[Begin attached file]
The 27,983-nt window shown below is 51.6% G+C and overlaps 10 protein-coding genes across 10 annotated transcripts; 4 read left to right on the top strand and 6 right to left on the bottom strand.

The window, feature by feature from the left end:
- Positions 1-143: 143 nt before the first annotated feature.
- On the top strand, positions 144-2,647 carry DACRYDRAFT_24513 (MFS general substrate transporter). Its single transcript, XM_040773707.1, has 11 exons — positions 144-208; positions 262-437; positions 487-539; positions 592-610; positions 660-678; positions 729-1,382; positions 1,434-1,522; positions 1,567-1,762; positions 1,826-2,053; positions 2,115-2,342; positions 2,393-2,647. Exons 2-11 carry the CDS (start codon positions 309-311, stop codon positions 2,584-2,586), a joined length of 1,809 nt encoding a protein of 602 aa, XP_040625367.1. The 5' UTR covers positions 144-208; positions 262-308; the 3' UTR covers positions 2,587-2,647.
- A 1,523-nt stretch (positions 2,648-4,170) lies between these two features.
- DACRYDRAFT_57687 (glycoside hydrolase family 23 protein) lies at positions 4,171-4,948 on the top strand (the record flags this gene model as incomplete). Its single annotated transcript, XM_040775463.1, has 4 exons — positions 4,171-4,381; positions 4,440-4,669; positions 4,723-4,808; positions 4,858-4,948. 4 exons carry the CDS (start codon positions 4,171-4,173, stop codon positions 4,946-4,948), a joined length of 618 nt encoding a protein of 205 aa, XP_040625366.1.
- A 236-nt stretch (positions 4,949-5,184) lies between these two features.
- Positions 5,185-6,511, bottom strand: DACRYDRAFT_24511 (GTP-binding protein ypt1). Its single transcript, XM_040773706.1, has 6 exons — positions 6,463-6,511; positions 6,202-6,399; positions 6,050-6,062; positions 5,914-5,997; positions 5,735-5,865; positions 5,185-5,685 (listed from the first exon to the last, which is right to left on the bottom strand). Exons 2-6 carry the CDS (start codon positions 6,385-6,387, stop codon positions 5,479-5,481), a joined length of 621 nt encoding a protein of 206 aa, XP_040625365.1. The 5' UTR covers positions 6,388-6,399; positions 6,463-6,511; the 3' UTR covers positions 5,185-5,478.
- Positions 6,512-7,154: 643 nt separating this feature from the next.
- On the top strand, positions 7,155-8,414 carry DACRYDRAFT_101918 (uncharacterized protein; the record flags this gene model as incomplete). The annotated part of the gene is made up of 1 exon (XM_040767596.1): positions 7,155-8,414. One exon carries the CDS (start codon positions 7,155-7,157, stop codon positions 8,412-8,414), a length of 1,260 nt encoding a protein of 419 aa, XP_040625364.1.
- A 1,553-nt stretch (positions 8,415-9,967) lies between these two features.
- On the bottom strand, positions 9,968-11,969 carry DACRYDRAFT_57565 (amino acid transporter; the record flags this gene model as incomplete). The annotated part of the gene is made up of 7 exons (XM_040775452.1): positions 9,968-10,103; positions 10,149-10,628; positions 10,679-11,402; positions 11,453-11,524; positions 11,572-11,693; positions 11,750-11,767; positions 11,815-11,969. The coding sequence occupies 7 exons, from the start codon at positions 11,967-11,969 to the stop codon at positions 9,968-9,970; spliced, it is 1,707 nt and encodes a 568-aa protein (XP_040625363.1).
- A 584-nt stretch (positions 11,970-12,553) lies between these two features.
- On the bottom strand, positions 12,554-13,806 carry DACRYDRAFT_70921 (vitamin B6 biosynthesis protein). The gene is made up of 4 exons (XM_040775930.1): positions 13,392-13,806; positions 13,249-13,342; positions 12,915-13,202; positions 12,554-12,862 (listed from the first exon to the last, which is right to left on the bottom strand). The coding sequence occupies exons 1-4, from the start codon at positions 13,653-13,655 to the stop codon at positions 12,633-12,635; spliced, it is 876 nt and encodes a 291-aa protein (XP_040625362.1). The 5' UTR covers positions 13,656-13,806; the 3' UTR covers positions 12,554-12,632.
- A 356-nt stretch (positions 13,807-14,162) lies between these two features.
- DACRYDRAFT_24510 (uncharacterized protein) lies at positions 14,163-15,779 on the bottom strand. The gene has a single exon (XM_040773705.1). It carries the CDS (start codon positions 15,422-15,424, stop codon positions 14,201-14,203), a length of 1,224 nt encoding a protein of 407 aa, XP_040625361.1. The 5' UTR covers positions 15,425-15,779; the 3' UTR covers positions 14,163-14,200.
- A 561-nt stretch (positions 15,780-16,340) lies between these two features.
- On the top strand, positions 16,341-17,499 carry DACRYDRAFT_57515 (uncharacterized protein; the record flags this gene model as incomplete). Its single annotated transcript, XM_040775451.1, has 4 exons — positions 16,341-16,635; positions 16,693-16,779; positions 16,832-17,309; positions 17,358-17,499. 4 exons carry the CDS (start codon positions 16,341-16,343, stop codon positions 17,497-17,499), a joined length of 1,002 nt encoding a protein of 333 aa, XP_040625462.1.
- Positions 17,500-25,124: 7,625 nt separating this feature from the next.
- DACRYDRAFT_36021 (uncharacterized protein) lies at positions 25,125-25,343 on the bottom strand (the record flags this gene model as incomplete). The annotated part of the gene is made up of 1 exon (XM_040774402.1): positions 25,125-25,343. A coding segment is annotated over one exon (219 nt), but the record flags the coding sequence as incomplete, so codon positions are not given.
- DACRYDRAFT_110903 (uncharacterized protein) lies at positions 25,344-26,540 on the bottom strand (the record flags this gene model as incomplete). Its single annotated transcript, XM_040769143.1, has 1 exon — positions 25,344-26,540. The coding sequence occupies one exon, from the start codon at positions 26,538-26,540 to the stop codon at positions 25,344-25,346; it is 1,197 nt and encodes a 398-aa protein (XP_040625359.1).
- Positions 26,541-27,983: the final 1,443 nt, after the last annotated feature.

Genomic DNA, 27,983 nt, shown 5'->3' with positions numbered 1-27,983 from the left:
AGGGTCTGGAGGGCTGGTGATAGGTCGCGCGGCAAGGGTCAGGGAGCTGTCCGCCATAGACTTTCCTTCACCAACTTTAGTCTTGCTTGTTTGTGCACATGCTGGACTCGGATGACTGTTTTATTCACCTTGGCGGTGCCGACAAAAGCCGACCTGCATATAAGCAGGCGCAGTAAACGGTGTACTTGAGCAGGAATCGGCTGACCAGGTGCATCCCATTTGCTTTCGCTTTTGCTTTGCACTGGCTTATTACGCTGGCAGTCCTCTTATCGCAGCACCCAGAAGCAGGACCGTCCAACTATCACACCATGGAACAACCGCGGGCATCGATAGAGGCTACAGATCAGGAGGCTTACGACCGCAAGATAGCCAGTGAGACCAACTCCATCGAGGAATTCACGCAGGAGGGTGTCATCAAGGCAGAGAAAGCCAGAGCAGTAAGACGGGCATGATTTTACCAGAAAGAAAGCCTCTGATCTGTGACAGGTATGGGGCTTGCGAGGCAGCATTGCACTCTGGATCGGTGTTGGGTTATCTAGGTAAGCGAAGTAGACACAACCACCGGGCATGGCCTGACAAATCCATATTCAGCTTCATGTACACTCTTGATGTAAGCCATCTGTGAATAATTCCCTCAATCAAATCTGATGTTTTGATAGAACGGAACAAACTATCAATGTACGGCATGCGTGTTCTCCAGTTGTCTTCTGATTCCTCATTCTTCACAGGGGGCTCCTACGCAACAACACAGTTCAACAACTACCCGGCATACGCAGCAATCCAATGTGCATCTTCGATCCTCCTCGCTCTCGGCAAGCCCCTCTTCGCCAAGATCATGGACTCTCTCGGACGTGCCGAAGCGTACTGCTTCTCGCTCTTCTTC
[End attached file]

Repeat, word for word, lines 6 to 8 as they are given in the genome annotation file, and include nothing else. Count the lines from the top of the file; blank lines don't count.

- DACRYDRAFT_57687 (glycoside hydrolase family 23 protein) lies at positions 4,171-4,948 on the top strand (the record flags this gene model as incomplete). Its single annotated transcript, XM_040775463.1, has 4 exons — positions 4,171-4,381; positions 4,440-4,669; positions 4,723-4,808; positions 4,858-4,948. 4 exons carry the CDS (start codon positions 4,171-4,173, stop codon positions 4,946-4,948), a joined length of 618 nt encoding a protein of 205 aa, XP_040625366.1.
- A 236-nt stretch (positions 4,949-5,184) lies between these two features.
- Positions 5,185-6,511, bottom strand: DACRYDRAFT_24511 (GTP-binding protein ypt1). Its single transcript, XM_040773706.1, has 6 exons — positions 6,463-6,511; positions 6,202-6,399; positions 6,050-6,062; positions 5,914-5,997; positions 5,735-5,865; positions 5,185-5,685 (listed from the first exon to the last, which is right to left on the bottom strand). Exons 2-6 carry the CDS (start codon positions 6,385-6,387, stop codon positions 5,479-5,481), a joined length of 621 nt encoding a protein of 206 aa, XP_040625365.1. The 5' UTR covers positions 6,388-6,399; positions 6,463-6,511; the 3' UTR covers positions 5,185-5,478.